Most executives do not trust their data. Without certainty that their data is accurate, business decisions become increasingly risky and it’s difficult for the company in question to compete. For the specific reasons executives do not trust their data, and solutions to fix them, check out this article.
In a nutshell: Making critical business decisions is hard enough. It's even more challenging when the organization does not trust its data.
So how does a company know if they have ‘good’ data? Data that can predict customer purchasing behavior, reduce churn, and gain market share? High-quality data can be defined by three traits: the completeness, number of data points, and data recency.
Real-world data will always have incomplete or missing values, especially if they gather it from several sources. Incomplete data can cause flawed reports and skewed conclusions for actuaries and underwriters. For businesses, it translates to poor customer insights, inaccurate business intelligence and losing ROI.
Data completeness, therefore, is an essential component of the data quality and has a high correlation to validity and accuracy. If the data is missing, the information cannot be validated and if it is not validated, it cannot be considered accurate.
It is easy to ignore missing values and proceed to compile reports or performing activities knowing that you have missing data. The result is tasks that deliver poor responses (such as an email marketing campaign that ignored missing last names and had to struggle with duplicates), reports that have misleading conclusions affecting policies and critical reforms, business plans that fail and errors that have legal implications.
All this said, the realistic goal of data completeness therefore, is not to have perfect, 100% data. It’s to ensure that the data essential to your purpose is valid, complete, accurate and usable. The tools you have at your disposal, such as the ReFocus Data Strength Calculator, is a technology that will help you get there.
Number of Data Points
How much data you have, and the numbers of years you have it for are an important part of data quality. Too few data points means they will make business decisions with little historical context or more heavily influenced by data outliers.
The quality of data points is also influenced by the average number of attributes that are collected. Attributes are specific information relating to a customer (e.g. age, gender, zip code, last purchase, etc.). Together, the quantity of data, and the number of attributes within the data make up the number of data points. They work symbiotically for data quality - the general rule is, the more of both you have, the stronger the data is.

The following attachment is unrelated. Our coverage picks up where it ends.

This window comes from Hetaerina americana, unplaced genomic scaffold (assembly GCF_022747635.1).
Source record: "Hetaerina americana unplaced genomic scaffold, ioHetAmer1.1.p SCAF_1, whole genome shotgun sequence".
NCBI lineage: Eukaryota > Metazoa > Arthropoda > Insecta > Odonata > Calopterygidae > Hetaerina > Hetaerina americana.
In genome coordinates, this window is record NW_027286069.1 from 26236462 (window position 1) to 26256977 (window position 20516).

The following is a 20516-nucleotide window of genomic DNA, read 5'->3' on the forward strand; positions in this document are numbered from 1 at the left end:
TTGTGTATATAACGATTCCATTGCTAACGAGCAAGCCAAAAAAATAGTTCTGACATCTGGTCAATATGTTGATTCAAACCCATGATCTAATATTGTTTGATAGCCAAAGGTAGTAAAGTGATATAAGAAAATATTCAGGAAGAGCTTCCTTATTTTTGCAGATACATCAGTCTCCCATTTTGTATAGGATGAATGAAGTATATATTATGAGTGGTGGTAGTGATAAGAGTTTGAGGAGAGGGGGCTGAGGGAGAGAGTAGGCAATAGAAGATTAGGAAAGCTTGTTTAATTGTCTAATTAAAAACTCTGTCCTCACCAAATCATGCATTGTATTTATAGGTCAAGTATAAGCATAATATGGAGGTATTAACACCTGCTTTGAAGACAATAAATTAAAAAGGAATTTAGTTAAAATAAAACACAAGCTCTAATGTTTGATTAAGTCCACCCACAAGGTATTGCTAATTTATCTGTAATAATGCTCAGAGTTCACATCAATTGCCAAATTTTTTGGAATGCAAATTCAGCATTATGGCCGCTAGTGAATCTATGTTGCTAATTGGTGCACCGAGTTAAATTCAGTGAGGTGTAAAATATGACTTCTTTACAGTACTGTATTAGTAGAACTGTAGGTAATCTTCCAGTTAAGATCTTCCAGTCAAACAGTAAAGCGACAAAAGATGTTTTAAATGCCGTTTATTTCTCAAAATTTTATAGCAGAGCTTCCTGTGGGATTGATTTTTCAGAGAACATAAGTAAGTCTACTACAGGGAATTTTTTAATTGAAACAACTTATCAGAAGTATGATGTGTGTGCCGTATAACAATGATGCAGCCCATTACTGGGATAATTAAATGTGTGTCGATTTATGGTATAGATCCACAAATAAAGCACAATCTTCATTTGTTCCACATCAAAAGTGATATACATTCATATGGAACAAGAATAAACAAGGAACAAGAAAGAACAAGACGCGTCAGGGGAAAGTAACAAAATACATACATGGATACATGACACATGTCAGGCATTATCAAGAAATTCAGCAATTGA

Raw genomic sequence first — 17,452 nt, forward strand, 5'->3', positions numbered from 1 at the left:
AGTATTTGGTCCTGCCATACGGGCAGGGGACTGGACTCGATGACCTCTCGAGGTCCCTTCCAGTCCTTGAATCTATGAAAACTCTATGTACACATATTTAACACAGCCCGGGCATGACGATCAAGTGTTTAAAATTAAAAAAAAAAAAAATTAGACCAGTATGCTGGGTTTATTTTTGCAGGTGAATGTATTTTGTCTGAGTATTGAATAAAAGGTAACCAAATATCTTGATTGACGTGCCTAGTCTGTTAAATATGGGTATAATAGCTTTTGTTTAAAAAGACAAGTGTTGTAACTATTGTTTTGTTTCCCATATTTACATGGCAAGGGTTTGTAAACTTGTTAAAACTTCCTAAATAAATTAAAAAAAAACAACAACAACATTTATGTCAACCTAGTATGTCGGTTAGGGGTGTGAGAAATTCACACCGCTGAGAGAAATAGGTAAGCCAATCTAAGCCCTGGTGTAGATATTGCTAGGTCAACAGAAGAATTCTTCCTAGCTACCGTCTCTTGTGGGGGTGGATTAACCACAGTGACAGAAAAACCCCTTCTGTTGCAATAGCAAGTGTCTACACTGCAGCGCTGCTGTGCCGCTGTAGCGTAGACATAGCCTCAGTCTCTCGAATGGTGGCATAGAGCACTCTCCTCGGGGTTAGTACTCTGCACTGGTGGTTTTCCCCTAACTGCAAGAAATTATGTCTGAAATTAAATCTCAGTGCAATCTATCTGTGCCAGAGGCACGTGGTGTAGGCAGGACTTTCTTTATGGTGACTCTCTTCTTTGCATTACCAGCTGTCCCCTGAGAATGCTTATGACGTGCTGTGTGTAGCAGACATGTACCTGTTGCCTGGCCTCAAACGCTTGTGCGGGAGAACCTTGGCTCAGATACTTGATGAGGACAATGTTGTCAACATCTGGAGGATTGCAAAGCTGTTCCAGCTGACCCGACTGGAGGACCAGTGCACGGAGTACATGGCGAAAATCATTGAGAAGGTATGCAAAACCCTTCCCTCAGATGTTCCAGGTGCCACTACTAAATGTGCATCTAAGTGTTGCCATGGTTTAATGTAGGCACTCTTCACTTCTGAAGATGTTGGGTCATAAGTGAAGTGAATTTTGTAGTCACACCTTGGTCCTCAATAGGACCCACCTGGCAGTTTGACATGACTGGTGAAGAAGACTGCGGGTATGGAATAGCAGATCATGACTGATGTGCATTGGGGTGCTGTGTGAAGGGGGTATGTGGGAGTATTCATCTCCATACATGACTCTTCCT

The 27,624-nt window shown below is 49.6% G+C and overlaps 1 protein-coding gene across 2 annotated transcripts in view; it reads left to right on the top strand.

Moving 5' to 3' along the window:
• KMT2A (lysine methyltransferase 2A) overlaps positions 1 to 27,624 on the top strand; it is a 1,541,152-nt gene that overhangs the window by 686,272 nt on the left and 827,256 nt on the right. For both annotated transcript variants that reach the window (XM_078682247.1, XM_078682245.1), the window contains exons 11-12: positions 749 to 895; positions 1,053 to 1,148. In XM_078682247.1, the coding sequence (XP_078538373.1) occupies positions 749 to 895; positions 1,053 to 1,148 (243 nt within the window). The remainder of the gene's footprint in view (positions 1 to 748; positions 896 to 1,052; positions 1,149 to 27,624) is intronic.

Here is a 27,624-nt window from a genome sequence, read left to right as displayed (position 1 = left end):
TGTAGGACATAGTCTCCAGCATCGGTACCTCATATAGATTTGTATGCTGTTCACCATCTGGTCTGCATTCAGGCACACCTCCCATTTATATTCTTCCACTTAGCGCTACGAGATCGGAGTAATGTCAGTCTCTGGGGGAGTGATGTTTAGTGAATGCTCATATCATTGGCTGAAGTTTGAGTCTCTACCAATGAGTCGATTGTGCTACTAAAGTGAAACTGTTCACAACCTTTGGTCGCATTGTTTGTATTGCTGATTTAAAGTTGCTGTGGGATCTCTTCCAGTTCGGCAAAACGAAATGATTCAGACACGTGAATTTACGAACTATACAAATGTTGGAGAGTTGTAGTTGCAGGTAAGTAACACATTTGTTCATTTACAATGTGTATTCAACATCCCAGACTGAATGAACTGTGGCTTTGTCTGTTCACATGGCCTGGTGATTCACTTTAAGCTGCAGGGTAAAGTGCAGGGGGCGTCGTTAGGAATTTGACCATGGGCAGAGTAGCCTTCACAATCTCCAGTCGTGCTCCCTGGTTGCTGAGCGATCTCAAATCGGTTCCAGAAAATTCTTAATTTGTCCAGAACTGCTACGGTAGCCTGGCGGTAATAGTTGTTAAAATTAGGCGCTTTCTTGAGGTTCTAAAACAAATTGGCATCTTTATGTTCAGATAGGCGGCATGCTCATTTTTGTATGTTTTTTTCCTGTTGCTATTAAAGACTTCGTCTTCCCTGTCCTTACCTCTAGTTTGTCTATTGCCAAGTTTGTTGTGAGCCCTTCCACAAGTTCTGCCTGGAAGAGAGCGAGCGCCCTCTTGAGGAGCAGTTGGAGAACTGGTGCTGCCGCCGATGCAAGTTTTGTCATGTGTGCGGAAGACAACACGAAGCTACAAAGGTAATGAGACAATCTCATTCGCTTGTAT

One of the most important reasons to collect both is that certain business decisions require different information. Not having enough data or the right data can limit the ability to use the information a company has to make data-driven decisions.
On the ReFocus Data Strength calculator, these are separate to best generate a score. Data collection should be uniform so that the dataset aligns over different time periods. For new businesses, data will be useful after three quarters of collection, when patterns around seasonality emerge. Collecting the same data overtime allows companies to make direct comparison for customer buying behavior, churn, and pricing.
Data is like milk: give it enough time and it will spoil in how consumable it is. As data ages, it naturally becomes less specific to a company’s customers and their behavior. Making decisions on data that is too old is the same as deciding on data that is from the last decade - you just do not want to do it.
Data recency is an important part of a company’s overall data quality. When it is older than a year, it becomes less relevant because there is less certainty that it is accurate. Data that is older than a year is still important, and businesses should maintain it as part of a larger dataset. Older data provides important information on seasonality, and the more historical data there is, the higher confidence decisions makers can place on it for pattern identification.
Data recency is a force multiplier for the above two data quality indicators. That is why companies should try to verify that data approaching the year mark is still valid. For the ReFocus Data Strength Calculator, select the answer that best matches how often information is added or modified.
Trusting your data
When a company’s data is complete, contains a large number of data points, and is recent, it can be trusted. That trust means that executives can rely on their data to make important business decisions. With data becoming increasingly proprietary, and useful to maintain a competitive advantage, all businesses must seek to maintain a strong database of customer information.
The last decade has shown how data driven businesses decisions are the most important indicator of long-term revenue and viability for a company. We built the ReFocus Data Strength Calculator to help businesses discover how ready and viable their data is. Scoring in the top 80th percentile means that your company is off to a brilliant start - and better than 80% of other companies. To get truly accurate, and gain real competitive advantages, scoring in the 90th percentile should be the goal of every executive.
In the coming months, we will continue to make updates to the Data Strength Calculator. If you have any feedback or suggestions for improvements, please drop us a line, or send me an email at email@example.com.